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Bottom-up Proteomic Profiling Using μPAC™ CapLC Columns

In contrast to conventional LC columns that contain randomly packed beads as their stationary phase, microchip-based pillar array chromatography columns have a separation bed of perfectly ordered and freestanding pillars obtained by lithographic etching of a silicon wafer. The regular mobile phase flow pattern through these microchip pillar array columns adds very little dispersion to the overall separation, resulting in better peak resolution, sharper elution and increased sensitivity. The freestanding nature of the pillars also leads to much lower back pressure buildup, and makes it possible to operate longer columns.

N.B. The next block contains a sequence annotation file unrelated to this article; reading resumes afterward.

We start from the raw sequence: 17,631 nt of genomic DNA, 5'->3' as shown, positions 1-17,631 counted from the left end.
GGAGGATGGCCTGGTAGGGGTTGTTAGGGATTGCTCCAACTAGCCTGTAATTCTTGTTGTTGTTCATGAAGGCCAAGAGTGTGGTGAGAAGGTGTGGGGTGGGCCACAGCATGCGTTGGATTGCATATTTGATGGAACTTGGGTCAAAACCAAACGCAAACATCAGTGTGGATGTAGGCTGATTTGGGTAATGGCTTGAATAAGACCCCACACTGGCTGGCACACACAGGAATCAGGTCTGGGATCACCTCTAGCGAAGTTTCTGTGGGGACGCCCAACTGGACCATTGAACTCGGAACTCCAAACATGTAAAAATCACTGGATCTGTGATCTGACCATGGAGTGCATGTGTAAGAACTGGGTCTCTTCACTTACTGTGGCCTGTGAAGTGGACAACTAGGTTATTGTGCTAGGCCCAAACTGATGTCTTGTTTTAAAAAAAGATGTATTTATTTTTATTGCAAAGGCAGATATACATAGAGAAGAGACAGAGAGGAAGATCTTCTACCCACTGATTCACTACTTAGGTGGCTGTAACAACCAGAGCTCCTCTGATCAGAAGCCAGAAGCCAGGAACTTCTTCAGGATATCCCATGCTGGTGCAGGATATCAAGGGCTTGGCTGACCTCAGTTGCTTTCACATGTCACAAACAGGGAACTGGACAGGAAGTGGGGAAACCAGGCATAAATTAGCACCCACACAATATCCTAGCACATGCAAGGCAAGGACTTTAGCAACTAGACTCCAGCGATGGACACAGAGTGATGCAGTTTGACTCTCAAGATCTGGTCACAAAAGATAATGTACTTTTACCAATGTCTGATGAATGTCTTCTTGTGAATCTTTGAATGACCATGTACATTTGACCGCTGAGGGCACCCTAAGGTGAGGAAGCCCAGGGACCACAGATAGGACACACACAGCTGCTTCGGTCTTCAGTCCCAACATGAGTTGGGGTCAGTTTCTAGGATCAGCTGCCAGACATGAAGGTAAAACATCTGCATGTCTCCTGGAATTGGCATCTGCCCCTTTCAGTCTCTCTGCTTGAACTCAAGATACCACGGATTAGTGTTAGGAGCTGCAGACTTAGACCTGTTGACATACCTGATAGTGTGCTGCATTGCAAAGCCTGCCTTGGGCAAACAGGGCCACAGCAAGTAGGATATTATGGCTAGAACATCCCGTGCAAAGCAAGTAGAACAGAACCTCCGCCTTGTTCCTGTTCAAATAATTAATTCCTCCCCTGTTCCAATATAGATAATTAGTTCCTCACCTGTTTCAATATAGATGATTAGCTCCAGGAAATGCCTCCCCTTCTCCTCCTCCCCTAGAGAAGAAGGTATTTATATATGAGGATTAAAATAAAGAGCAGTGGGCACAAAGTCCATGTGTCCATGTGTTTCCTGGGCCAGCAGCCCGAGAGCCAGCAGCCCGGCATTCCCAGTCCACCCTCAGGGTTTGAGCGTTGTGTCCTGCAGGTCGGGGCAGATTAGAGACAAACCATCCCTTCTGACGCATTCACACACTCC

As a consequence of the low column backpressure inherent to μPAC™ column backbones, chromatographic separation can be performed over a wide range of flow rates (1–15 μL/min). MS base peak chromatograms of 30-min gradient separations (500 ng HeLa protein digest standard) are described for four different flow rates (2.5, 5, 7.5 and 10 μL/min). Whereas the first eluting peptide peaks are observed at a retention time of 5 min at 2.5 μL/min, operating the column at 10 μL/min allows reducing the column void time down to 1 min, which can result in a significant increase of sample throughput for bottom-up proteomics experiments. Besides a high flow rate flexibility and low column backpressure, excellent peptide peak shapes were obtained with the μPAC™ capLC column. Based on 15 reference peptides from the Pierce™ Retention time calibration (PRTC) mixture, average peak widths measured at half maximum (FWHM) between 0.10 and 0.11 min were achieved for the 30-min gradient separations at all flow rates.

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